Featured Illustrator

Max Löffler

July 2018

We love Freelance illustrator Max Löffler's lighthearted interview; he has such a carefree perspective on life despite the rough patch he went through a few years back. We chat about trying to eat as much Kochkäse a day as possible, drawing every single character from Dragonball, and he opens up about the bad relationship he has with his diploma.

What are some of your earliest creative memories and what lead you into design?

Apart from the usual "I always drew a lot“ mantra, I remember meticulously drawing every single character from tv shows like Dragonball or books like The Hobbit and then filing them neatly in a big red folder. For the different energy levels of the sajajins I even made cut-outs allowing me to transform Vegeta to his blond Super-Sajajin form by pulling a paper strap. Ugh.

Then when I was a teen, I joined the basketball team of my hometown. I remember desperately looking for t-shirts of my favorite NBA teams in local shops, unfortunately to no avail. My solution was to rebuild the logos with the pen tool in Photoshop and print them on iron-on foils. I guess that’s where it all started somehow…

What was your plan for graduating and what actually happened?

My rough plan for graduating was to do something extensive as I used to do a lot of small-sized work in previous semesters, and as I was about to slowly find what could be called a style, I wanted to use my diploma to explore or even establish this visual language. But my professor wanted me to abandon everything I had in mind or presented, loosening up and doing new things. I don’t know if I wasn’t relentless enough, or too close-minded to open up for other possibilities, because it was nothing but a constant struggle with myself, the professor and both our appreciation of what illustration is or can be (me being more applied, she being more experimental and artsy).

I ultimately decided to work on seven larger-than-life fudepen illustrations of jinns - iconographic representations of my anxiety attacks and hypochondriac phases during a month traveling Morocco in 2017 - and for that, I got kind of ripped apart in my final presentation. That’s why I still have a bad relationship with my diploma (which is why it isn’t visible anywhere online), not because of the result itself, but because of the entire process and period of my life…sounds dramatic, but at least I graduated in the end :)

What does a typical working day include for you right now?

Get up, drink coffee & check mails, work, eat, nap, work, work, work, try to eat as much Kochkäse (German cheese dish) as possible, exercise, watch Netflix, sleep. Still trying to improve my working routine though.


Over time you’ll understand what it is you have to add from within yourself to give your work a relevant individual edge. There’s no Youtube tutorial, just constant trial & error.


Who are your top five design crushes right now?

Land Boys

Robert Beatty

Kyutae Lee

Braulio Amado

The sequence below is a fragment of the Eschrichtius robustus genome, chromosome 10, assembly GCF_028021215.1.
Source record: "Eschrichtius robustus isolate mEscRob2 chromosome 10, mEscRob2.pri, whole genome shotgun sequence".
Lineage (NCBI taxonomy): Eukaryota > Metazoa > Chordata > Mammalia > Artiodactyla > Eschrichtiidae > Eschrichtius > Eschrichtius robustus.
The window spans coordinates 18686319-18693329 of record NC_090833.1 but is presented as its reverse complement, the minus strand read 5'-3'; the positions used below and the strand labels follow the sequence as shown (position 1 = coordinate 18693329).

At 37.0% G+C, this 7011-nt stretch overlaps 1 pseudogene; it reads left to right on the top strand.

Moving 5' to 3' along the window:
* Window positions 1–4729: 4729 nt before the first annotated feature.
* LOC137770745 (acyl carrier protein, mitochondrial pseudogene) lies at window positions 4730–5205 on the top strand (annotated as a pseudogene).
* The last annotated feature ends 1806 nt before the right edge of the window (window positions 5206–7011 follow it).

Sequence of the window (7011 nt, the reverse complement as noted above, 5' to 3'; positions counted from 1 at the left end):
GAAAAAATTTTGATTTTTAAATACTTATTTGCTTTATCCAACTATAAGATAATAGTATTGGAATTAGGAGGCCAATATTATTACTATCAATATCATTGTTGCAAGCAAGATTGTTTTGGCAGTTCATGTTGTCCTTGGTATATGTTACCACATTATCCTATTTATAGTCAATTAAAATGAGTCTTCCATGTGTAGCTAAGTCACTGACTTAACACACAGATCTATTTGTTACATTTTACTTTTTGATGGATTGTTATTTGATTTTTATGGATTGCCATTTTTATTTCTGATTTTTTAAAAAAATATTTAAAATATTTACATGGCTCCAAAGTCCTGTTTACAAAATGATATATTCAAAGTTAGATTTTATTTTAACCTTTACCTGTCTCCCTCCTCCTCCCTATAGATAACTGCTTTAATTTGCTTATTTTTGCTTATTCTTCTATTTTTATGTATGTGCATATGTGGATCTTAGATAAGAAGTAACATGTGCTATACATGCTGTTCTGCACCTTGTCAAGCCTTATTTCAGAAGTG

Will Sweeney

How did you develop your style as an illustrator and what tips would you have for others?

I don’t regard my current work outcome as the original style in which I’ll work forever.

It’s a fluid process, and develops like one is developing as a person. So hopefully I’m progressing too :) As my art education was a rather naturalistic one, I first did a lot of (photo)realistic colored pencil illustrations for album covers of befriended bands and then was fascinated by the naturalistic rendering skills of artists like John Dyer Bailey and Aaron Horkey.

Over time I got inspired by more and more styles and artists, until I realized that I wouldn’t have this one style, but a few, which seemed less boring on the long run. However, it all didn’t feel like it was really what wanted to get out of me. I tried to loosen up, did digital drawings with my computer mouse and concentrated on what was relevant to me, resulting in a zine called "The Psychic Vault“ which was the foundation for the visual landscape I’m exploring right now. My tip for others would be, don’t give yourself a hard fight. Try, look left and right, scrap everything again, make things in vain, and over time you’ll understand what it is you have to add from within yourself to give your work a relevant individual edge. There’s no Youtube tutorial, just constant trial & error.

What career advice would you give your 16yr old self?

Don’t be such a dork wearing those Punk and Emo shirts in sizes way too small, grow your hair as long as it’s still there and start surfing already.

Oh, career advice… alright then: try as much different things as you can, even they seem useless. If you already think you draw a lot, stop playing video games, stop watching movies and realize what a naughty pro-slacker you are. And finally, if you think you have the hang of it all….well, not even close!

Website: maxloeffler.com

Instagram: @haxloeffler

Behance: /maxloeffler


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